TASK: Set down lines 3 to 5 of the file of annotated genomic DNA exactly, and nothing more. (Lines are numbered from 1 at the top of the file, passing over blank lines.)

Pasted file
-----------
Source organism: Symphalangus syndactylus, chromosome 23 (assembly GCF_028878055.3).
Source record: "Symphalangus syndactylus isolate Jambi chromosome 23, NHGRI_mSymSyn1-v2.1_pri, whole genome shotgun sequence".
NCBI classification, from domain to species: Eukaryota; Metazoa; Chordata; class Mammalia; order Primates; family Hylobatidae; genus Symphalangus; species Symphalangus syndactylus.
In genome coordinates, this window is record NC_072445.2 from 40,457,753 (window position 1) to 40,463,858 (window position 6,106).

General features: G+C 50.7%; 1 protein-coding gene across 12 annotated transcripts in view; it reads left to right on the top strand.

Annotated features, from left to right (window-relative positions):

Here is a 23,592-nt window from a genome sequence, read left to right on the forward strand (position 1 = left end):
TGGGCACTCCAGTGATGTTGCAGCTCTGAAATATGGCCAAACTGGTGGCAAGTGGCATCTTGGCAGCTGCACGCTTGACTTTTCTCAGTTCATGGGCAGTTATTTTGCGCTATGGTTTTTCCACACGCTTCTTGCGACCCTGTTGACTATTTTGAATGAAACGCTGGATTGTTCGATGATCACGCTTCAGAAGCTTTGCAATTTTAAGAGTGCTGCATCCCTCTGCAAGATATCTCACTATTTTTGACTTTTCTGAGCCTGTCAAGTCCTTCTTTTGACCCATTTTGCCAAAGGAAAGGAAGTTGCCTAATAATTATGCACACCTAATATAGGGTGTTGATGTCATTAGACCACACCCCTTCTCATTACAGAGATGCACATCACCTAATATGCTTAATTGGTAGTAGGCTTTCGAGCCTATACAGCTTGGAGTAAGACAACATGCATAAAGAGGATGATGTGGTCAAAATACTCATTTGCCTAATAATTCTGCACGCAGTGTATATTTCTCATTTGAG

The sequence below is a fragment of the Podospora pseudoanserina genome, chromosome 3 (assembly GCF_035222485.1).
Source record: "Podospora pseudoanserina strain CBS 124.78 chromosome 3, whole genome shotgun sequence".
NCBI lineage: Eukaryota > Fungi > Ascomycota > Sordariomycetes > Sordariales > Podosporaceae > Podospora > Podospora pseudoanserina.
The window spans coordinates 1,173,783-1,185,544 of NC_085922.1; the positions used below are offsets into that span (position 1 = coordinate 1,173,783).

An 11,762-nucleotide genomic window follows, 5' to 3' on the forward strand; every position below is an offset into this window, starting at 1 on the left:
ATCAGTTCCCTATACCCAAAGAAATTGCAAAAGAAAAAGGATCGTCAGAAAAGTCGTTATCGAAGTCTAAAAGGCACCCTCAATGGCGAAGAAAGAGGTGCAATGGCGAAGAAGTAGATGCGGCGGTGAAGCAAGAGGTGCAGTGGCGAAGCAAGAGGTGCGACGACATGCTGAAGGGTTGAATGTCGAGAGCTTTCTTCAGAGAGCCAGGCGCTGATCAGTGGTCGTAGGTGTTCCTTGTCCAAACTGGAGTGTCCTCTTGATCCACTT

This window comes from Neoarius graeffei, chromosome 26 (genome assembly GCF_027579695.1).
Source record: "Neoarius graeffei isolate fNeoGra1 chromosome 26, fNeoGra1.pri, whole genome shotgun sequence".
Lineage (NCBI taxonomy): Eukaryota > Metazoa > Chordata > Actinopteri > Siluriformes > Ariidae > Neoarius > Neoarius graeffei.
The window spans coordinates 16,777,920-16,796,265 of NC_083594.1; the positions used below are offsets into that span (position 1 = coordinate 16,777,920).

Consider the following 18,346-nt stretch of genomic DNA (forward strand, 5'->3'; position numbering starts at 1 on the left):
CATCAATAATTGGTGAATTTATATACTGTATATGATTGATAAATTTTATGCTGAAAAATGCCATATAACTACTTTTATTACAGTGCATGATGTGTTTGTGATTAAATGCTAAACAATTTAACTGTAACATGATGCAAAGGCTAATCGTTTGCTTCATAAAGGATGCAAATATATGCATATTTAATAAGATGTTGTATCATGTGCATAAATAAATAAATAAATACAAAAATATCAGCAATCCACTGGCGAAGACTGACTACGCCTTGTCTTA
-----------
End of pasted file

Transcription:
NCBI classification, from domain to species: Eukaryota; Metazoa; Chordata; class Mammalia; order Primates; family Hylobatidae; genus Symphalangus; species Symphalangus syndactylus.
In genome coordinates, this window is record NC_072445.2 from 40,457,753 (window position 1) to 40,463,858 (window position 6,106).

General features: G+C 50.7%; 1 protein-coding gene across 12 annotated transcripts in view; it reads left to right on the top strand.